Again, I think the key is being efficient. This article has an interesting summary of history and research behind the 40 hour work week. It argues (with studies to back up the argument) that, after an 8 hour work day, people are pretty ineffective:
“What these studies showed, over and over, was that industrial workers have eight good, reliable hours a day in them. On average, you get no more widgets out of a 10-hour day than you do out of an eight-hour day. Likewise, the overall output for the work week will be exactly the same at the end of six days as it would be after five days. So paying hourly workers to stick around once they’ve put in their weekly 40 is basically nothing more than a stupid and abusive way to burn up profits. Let ‘em go home, rest up and come back on Monday. It’s better for everybody.”
That article points out that there is an exception – occasionally, you can increase productivity (though not by 50%) by going up to a 60 hour work week. But, this only works for a short term. This matches what I’ve found in my own work (see previous paragraph) and also seems to match with the quote from Brian above.
So, please, do not think that you need to work 80 hours a week in academia. If you are working that many hours, you are probably not being efficient. (I’m sure there are exceptional individuals who can work that long and still be efficient, but they are surely not the norm.) So, work hard for 40-50 hours a week (maybe 60 during exceptional times), and then use the rest of the time for whatever you like***. And, please, please, please, stop perpetuating the myth that academics need to work 80 hours a week.
* People who are regular readers of this blog will know that I don’t think there’s anything wrong with non-academic careers. I simply want people to make their decisions based on accurate information, and don’t want someone choosing to step off the tenure track primarily because of the myth that it requires 80 hour work weeks.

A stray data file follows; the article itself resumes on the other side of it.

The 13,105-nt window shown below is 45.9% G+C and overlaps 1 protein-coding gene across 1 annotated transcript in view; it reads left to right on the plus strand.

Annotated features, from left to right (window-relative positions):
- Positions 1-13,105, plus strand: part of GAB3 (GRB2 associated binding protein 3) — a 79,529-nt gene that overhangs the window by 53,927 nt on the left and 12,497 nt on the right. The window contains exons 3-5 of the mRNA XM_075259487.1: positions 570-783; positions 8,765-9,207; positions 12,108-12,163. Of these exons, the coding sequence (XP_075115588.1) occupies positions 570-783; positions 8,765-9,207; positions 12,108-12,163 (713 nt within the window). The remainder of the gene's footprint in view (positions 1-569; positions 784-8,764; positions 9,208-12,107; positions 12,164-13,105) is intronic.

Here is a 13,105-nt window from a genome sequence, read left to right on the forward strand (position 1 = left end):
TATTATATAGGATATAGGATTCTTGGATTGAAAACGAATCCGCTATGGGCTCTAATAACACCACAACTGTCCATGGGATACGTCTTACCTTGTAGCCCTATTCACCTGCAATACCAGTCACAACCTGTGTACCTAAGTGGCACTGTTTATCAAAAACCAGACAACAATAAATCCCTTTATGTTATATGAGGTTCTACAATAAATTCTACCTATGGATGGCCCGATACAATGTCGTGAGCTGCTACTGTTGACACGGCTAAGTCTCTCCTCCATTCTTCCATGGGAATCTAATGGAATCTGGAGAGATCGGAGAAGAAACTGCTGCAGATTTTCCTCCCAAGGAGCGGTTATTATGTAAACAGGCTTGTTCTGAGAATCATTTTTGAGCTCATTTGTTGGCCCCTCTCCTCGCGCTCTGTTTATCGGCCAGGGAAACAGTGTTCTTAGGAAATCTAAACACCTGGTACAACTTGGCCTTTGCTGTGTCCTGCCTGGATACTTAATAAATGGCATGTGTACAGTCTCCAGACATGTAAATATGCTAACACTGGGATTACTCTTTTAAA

** As it turns out, investment bankers are being encouraged to work less, though “less” is still a whole lot by most standards. (Here’s another story on the same topic.)
*** I encourage exercise as one way to use some of that time. (Perhaps that’s not a surprise, given that I have a treadmill desk.) In talking with other academics, it seems that exercise is often one of the first things to go when things get busy. I enjoyed this post by Dr. Isis, which explains why she decided to start prioritizing exercise again. (The comments on that post are good, too.) When I made myself mentally switch from saying “I don’t have time to exercise” to “I am choosing not to prioritize exercise”, I suddenly got much better at working exercise into my schedule.
Original: Chronicle of Higher Education
This fall I’m serving as the designated coach for doctoral students in my department who are on the academic job market. They’re a talented group, with impressive skills, hopes, and dreams. I’m grateful to be guiding them, as they put their best selves before search committees. However, one part of the work is not all that pleasant: I also need to ready them to face mass rejection.